And all of this comes from, and maybe in spite of, a continued assessment and pursuit of "what works." After a Friday night filled with meat orders--nothing but chicken and steak all night, despite the newly opened salmon fishing season--Angela and Geddes agree to tweak the side dishes for the salmon to maximize its popularity. Instead of offering it with lentils and chopped olives as we had yesterday, tonight we swap it out for tiny roasted new potatoes, a shaved fennel salad with hints of basil, and an orange aioli. It's still a sophisticated dish, but more traditional than before, and it sells like gangbusters. "Sometimes you just hit the sweet spot with the customers," Angela says as she wipes down her station after family meal. "I used to work at this restaurant in Seattle--little neighborhood place. And we had this chicken dish--roast chicken, potatoes, garlic jus, nothing too complicated. But we would always sell tons and tons of chicken. And eventually the chef was like 'Sorry, guys, we're keeping it on the menu.' I mean, it's predictable, but people would come in every night just to have the kitchen. So if that's what people wanted, and liked, then that's what we'd give them."

Giving someone what they want--satisfying an unnameable hunger or craving--is maybe the best way to know that you've done your job. If a steak comes back underdone, or a runner comes back with a request for more sauce, more dressing, a second helping of strawberry shortcake, you start to get the sense that you and you alone can meet that need and fix that oversight. And when a server comes back with good news--a customer rhapsodizing, saying "The black cod was extraordinary"--it's enormously gratifying. "It puts the wind back in my sails," says Angela, "when I know that they like what I'm doing." The preparation is much more than just another task to complete--it becomes a real gesture of generosity towards another hungry person. They walk out full, drunk, and happy--this may well be the highlight of their week, the thing that made everything better in retrospect.

And feeling that sense of purpose on the prep end makes all the difference. As we wrap up the night, and as Chris pours me a glass of Tempranillo, he tells me that he's always felt a pull to this profession. "In 10th grade, they brought a career counselor to our school and asked, "who knows what they want to do for a living?' I was the only one that raised my hand...because I knew I wanted to be a chef. And that sent me on my way, into vocational training. And I've worked lots of other jobs, man...I've been a mechanic, a carpenter, a store clerk, a chimney sweep, a stone mason..."

"...And you just keep coming back to this."

"Well, yeah. It's what I'm good at. It's my passion. And all through school, we were getting this emphasis on learning computers, knowing computers so that we could get good jobs. But I know that this is something a computer can never really do."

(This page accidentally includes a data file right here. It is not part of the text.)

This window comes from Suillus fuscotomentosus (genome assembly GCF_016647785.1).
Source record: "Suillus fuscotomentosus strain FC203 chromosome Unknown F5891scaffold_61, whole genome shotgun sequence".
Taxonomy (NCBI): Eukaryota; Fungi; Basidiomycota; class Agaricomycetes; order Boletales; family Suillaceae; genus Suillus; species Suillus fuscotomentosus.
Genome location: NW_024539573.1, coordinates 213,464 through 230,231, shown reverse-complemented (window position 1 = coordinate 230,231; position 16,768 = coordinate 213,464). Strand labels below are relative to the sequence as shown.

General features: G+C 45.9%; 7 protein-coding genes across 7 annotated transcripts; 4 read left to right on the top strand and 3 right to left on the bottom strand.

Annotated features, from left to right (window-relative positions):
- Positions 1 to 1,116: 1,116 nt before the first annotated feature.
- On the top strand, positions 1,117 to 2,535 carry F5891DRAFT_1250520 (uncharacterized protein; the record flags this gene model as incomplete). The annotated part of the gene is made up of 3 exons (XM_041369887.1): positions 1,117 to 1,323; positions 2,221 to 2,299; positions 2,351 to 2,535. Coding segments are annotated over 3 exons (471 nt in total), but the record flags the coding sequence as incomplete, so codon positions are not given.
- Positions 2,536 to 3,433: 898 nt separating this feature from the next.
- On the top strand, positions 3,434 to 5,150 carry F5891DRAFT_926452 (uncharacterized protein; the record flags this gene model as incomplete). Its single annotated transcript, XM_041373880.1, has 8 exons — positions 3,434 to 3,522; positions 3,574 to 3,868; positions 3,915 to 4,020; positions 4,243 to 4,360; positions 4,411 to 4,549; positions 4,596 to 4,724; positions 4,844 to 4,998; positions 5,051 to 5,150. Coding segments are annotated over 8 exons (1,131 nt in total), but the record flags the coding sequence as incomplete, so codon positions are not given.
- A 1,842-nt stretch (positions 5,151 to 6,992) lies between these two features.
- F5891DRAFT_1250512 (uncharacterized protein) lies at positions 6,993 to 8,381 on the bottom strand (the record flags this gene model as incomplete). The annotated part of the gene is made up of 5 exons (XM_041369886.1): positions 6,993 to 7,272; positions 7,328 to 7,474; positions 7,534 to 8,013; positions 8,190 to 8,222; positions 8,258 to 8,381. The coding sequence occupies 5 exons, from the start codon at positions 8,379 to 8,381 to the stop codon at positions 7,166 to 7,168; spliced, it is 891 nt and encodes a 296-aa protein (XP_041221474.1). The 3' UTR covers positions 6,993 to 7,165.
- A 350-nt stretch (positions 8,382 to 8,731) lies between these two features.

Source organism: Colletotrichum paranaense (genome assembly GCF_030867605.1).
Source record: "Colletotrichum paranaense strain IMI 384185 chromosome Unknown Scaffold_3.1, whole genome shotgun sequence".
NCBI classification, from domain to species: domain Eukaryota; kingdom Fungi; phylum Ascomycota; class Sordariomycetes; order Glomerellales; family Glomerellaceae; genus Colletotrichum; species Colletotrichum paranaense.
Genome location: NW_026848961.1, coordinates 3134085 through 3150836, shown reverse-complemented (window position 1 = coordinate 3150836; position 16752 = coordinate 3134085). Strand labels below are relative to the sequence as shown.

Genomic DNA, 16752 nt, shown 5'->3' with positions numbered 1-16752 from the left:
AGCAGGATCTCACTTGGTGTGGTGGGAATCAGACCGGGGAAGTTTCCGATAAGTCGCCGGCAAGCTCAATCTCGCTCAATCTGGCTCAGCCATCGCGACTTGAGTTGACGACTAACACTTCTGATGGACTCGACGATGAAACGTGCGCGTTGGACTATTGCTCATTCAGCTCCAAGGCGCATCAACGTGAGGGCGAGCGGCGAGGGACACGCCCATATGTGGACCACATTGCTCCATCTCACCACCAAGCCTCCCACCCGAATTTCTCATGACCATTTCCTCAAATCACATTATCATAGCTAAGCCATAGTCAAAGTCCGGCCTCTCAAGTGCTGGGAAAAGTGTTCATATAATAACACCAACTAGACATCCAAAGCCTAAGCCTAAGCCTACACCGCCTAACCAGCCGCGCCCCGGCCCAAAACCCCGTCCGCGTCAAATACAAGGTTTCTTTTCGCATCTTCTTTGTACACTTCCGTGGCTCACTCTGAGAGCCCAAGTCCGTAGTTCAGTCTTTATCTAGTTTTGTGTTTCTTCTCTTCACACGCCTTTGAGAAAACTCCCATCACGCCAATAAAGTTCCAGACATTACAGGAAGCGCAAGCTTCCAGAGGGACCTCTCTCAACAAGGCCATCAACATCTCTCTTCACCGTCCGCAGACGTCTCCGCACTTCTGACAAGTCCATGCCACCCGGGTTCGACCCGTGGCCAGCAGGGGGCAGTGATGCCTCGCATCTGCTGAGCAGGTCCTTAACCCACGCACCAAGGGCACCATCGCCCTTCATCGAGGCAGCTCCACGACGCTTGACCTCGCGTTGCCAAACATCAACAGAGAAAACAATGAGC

"It's a much more organic process." I sip on my wine, which carries just enough bitterness for me to wonder if it's coming from the wine or from my sadness in departing. I envy Chris for having so much certainty in his day-to-day work. I'm jealous of Angela's sense of validation from how customers respond. I wish I could soak up this proximity to useful work, this immersion in a life of service, and bring it back with me to mix into my office job. Would my emails then carry the same feeling of necessity, of urgency, as my completion of a order ticket?

I snatch up a paper copy of tonight's menu and pass it around to the servers, collecting little tokens of their farewells like signatures in a yearbook. Their notes are teasing and sweet--Darlene calls me her "Greek Goddess," for my newly sun-soaked nut-brown skin. Our host Christopher teases me for sneaking into the back of the first week's wedding. Wally reminds me not to drop the nuts. Chris gives me a bear hug so big and warm I almost tear up with appreciation. If this were a comedy about a misfit sports' team, there'd be a lot of winks and begrudging smiles and probably a nuggie or two. But this may be what I miss the most--the people, the jokes, the chatting in between moments of frenzied preparation. I will miss the people that make it happen every night, with focus and humor and joy. Those are the ingredients I most wish I could take back with me...

Friday, July 1, 2011

It's the Ingredients, Stupid

Looking over my earlier posts over the past month, I see that my writing style has become less and less descriptive. I've done less "filling-in" of detail vis-a-vis what's going on in the kitchen, less elaboration on looks and asides and moments of panic. That's partly because there've been less of them--less moments that feel like emotional crossroads. I've adapted to the rhythm of the kitchen, and each morning as I get dressed, it starts to feel more like a job than an adventure. This, of course, in the context of it being one of the more adventurous things I've done in a long time.

But my slightly sparer prose is also a product of how I've come to see the people and processes in the Wally rolls out the doughs for today's pizza lunch, I gather up ingredients, including the leftovers of this morning's fruit plate. I've always liked the flavor combination of strawberries and goat cheese, and see including it on a pizza as a way to show off my sense of flavor pairings. (Drizzled with a little balsamic vinegar, strawberries as a savory ingredient can't be beat.) But when Geddes sees me with the strawberries, he wrinkles his nose.

"You don't want to go doing that," he said.

"Why not?" I ask. "I mean, of course I'll go with what you think works, but..."

"Well, these strawberries are just so juicy and ripe," he says, picking one up and squeezing it between his fingers, juice dribbling out and down his thumb. "You don't need to do much else to them to make them taste good. Better off to just stick with regular pizzas."